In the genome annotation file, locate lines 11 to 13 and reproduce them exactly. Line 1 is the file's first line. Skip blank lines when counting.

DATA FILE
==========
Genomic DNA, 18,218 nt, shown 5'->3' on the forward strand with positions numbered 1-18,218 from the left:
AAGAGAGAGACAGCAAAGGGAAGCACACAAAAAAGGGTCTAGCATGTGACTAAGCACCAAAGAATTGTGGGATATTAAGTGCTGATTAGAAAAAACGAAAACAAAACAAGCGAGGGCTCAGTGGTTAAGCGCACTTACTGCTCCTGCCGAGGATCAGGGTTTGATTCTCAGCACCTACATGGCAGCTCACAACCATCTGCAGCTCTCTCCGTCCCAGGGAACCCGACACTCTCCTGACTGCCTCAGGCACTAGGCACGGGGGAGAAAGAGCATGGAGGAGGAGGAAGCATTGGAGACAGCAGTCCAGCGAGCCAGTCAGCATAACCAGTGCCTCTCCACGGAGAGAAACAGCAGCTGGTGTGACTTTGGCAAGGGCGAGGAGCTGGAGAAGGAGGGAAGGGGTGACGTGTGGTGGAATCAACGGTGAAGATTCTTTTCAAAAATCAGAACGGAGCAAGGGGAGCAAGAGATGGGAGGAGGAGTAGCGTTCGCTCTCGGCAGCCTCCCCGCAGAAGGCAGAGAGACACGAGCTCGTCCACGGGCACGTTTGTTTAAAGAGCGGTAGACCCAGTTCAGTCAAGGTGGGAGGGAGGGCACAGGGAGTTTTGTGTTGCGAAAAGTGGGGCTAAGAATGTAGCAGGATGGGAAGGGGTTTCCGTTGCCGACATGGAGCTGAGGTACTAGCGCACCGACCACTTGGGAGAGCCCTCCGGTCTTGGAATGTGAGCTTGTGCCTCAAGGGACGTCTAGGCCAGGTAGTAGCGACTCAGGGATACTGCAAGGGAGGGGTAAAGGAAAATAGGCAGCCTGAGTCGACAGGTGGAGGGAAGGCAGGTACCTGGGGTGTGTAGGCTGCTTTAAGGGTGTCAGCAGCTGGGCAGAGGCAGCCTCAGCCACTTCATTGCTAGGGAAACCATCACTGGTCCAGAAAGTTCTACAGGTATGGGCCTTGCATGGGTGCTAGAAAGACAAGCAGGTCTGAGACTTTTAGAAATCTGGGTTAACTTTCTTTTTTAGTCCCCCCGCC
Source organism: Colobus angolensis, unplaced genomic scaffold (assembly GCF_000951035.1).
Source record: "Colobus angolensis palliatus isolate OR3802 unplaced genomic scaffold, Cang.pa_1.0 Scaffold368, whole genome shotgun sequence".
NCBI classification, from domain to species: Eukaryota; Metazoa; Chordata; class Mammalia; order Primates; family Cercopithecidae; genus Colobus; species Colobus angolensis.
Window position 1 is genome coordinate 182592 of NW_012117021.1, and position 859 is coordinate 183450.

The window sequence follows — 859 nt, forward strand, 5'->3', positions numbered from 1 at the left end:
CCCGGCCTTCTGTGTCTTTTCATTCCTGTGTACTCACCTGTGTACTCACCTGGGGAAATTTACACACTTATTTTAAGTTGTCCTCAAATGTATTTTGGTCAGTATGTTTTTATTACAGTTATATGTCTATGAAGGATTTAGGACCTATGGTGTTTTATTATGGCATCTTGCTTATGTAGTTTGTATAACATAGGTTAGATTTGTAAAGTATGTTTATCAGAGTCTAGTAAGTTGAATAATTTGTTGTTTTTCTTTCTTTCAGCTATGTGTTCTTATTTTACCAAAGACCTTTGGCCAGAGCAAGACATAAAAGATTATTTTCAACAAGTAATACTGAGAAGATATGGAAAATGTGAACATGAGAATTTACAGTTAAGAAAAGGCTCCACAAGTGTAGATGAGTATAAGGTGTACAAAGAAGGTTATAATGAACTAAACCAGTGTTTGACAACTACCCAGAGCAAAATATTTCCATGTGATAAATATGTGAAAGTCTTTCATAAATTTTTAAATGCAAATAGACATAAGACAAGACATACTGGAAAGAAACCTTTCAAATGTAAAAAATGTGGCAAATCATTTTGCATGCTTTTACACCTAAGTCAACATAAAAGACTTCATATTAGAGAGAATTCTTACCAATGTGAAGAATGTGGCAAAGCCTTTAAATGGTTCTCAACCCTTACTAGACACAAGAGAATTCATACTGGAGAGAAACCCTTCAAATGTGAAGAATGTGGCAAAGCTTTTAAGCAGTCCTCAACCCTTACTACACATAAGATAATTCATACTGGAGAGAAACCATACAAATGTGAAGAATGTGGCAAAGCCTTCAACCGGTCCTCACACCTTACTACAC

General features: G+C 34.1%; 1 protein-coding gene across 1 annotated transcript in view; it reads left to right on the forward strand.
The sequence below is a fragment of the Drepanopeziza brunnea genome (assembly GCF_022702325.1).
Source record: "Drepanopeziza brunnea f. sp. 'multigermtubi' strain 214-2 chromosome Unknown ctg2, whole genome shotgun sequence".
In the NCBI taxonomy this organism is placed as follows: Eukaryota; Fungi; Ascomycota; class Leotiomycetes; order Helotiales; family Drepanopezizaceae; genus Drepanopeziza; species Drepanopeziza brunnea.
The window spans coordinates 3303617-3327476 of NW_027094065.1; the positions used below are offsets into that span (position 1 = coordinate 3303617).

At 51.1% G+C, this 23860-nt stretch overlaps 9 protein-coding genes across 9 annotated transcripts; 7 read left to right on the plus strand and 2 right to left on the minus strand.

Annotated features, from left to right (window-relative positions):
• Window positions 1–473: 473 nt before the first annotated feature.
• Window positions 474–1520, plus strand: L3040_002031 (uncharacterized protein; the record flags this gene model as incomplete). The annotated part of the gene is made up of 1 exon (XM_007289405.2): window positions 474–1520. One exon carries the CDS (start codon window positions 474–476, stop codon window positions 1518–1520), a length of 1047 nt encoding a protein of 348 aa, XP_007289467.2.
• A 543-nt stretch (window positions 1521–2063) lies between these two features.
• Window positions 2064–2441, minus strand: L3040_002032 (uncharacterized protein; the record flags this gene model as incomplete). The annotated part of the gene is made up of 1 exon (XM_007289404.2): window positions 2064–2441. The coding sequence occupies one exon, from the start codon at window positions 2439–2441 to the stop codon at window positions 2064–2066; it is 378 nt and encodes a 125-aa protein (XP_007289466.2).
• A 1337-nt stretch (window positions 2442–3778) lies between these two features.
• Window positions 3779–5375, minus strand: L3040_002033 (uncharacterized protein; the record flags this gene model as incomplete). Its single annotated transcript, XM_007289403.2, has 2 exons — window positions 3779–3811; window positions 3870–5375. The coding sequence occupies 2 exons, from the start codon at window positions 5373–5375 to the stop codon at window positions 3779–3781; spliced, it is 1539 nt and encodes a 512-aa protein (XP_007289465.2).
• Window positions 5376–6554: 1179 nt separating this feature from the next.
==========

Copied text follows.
Source record: "Drepanopeziza brunnea f. sp. 'multigermtubi' strain 214-2 chromosome Unknown ctg2, whole genome shotgun sequence".
In the NCBI taxonomy this organism is placed as follows: Eukaryota; Fungi; Ascomycota; class Leotiomycetes; order Helotiales; family Drepanopezizaceae; genus Drepanopeziza; species Drepanopeziza brunnea.
The window spans coordinates 3303617-3327476 of NW_027094065.1; the positions used below are offsets into that span (position 1 = coordinate 3303617).